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Burch-Lucich v. Lucich

United States District Court, D. Idaho

January 5, 2015

GARY L. LUCICH; MARCAE LUCICH; MICHELLE LUCICH NIECE; LUCICH FAMILY LIMITED PARTNERSHIP, an Idaho limited partnership; and NORTHWEST FUNDING, LLC, formerly known as LUCICH LLC, an Idaho limited liability company, Defendant.


B. LYNN WINMILL, Chief District Judge.


The Court has before it cross-motions to compel discovery responses, and plaintiff's motion to compel compliance with the Court's Order regarding discovery of certain material. The Court's staff attempted a mediation session that was partially successful, and the parties then briefed their remaining disputes. The motions are now at issue. For the reasons explained below, the Court will grant in part and deny in part each of the cross-motions, and will grant plaintiff's motion to compel compliance with the Court's Order.


Plaintiff Beau Burch-Lucich alleges that his grandparents and aunt collected an inheritance from his father meant for him. He brings this action to recover damages for their fraud.

Beau was Troy Lucich's only child. Troy died in 1998 when Beau was eight years old, although Beau did not realize it because his mother was raising him without any assistance from Troy.

Beau alleges that his grandparents, defendants Gary and Marcae Lucich, knew he was Troy's son, but probated Troy's estate as though he had no children. As a result, Troy's assets were allegedly distributed to (1) Gary and Marcae; (2) Troy's sister, Michelle; (3) Michelle's children; and (4) the Lucich Family Limited Partnership. See Complaint (Dkt. No. 1) at ¶ 18. Beau alleges that all of Troy's assets should have gone to him because, at the time of Troy's death, Troy had no will, no spouse, and no other children.

During the summer of 2004, when Beau was fourteen years old, he wanted to meet his father. After learning that Troy had died six years earlier, he decided to visit his grandparents - Troy's parents - Gary and Marcae Lucich. Part of that visit included a paternity test, which Beau alleges established that Troy was Beau's father. During the visit, Beau's grandparents told him he was entitled to an 11% interest in the Lucich Family Limited Partnership, which was created in 1999, after Troy's death. That 11% interest was allegedly conveyed to Beau during a family meeting. See Complaint, supra, at ¶ 3.

Beau claims he did not learn about the probate of his father's estate until March 2013. To recover his share of Troy's estate, Beau sued (1) his grandparents, Gary and Marcae Lucich; (2) his aunt - Troy's sister - Michelle Lucich; and (3) the Lucich Family Limited Partnership ("Partnership"). Beau alleges seven claims against these defendants: (1) probate fraud under Idaho Code § 15-1-106; (2) conspiracy to commit probate fraud; (3) breach of fiduciary duty; (4) conspiracy to breach "partnership fiduciary duties"; (5) constructive trust; (6) declaratory judgment; and (7) a "partner's direct action" under Idaho Code 53-2-1001.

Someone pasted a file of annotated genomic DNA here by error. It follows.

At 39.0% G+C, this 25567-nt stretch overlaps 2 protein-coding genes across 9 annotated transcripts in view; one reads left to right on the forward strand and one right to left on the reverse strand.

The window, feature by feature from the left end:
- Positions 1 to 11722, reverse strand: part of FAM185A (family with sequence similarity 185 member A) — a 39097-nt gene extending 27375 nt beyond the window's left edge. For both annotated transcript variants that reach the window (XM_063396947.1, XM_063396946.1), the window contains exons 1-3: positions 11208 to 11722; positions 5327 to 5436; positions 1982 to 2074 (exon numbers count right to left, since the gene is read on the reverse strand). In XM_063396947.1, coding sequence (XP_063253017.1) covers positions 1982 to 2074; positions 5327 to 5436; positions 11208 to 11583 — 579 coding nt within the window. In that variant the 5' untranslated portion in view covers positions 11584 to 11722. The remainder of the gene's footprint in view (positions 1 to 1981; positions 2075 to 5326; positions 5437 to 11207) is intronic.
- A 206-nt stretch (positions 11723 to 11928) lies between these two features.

Plaintiff's Motion to Compel - Bank Records

To pursue his claims, plaintiff needs to value his interest in the Partnership and trace its assets and liabilities. To that end, he has made discovery requests of defendants seeking bank records pertaining to the Partnership. The record at least raises questions concerning whether the Partnership used four bank accounts: (1) two accounts with Idaho Independent Bank, one with an account number ending in 4054 and the other ending in 9295; and (2) an account with U.S. Bank, with an account number ending in 2585; and (3) an account referred to as the Gem account.

The defendants provided information in their possession regarding two of these accounts - those with the Idaho Independent Bank. But there are gaps in the documents provided. The gaps make it difficult for plaintiff to trace the flow of funds and assets into and out of the Partnership. This case is all about tracing - tracing those funds and assets to determine their source and ownership. Plaintiff is entitled to discovery to close the gaps that exist in the financial information.

The defendants represent that they have no more information on these four accounts, and they offered to provide a consent so that plaintiff could obtain whatever information the banks have retained. But the consent offered by defendants was unduly narrow and required plaintiff to identify specific documents. The defendants must provide a full and unconditional consent to allow plaintiff to obtain the following: (1) All information concerning Idaho Independent Bank account number ending in 4054 from the date the account was opened through December 30, 2001; and (2) All information concerning Idaho Independent Bank account number ending in 9295 for the period between March 28, 2011 and May 25, 2011, and the period between June 27, 2011, and December 26, 2011.

With regard to the other two accounts - the U.S. Bank account and the Gem account - the defendants assert that they were never used for any Partnership purpose and were at all times used as the personal account of Gary and Marcae Lucich. But deposition testimony and handwritten documents raise a question whether these two accounts were used for Partnership purposes, and that is sufficient to make them discoverable. For that reason, the Court will order that the defendants (1) turn over any information in their possession concerning the U.S. Bank account number ending in 2585 and the Gem account for the entire period the accounts were open, and (2) provide a full and unconditional consent for plaintiff to obtain from the banks information concerning U.S. Bank account number ending in 2585 and the Gem account, for the entire period the accounts were open.

Plaintiff's Motion to Compel - Columbia Investments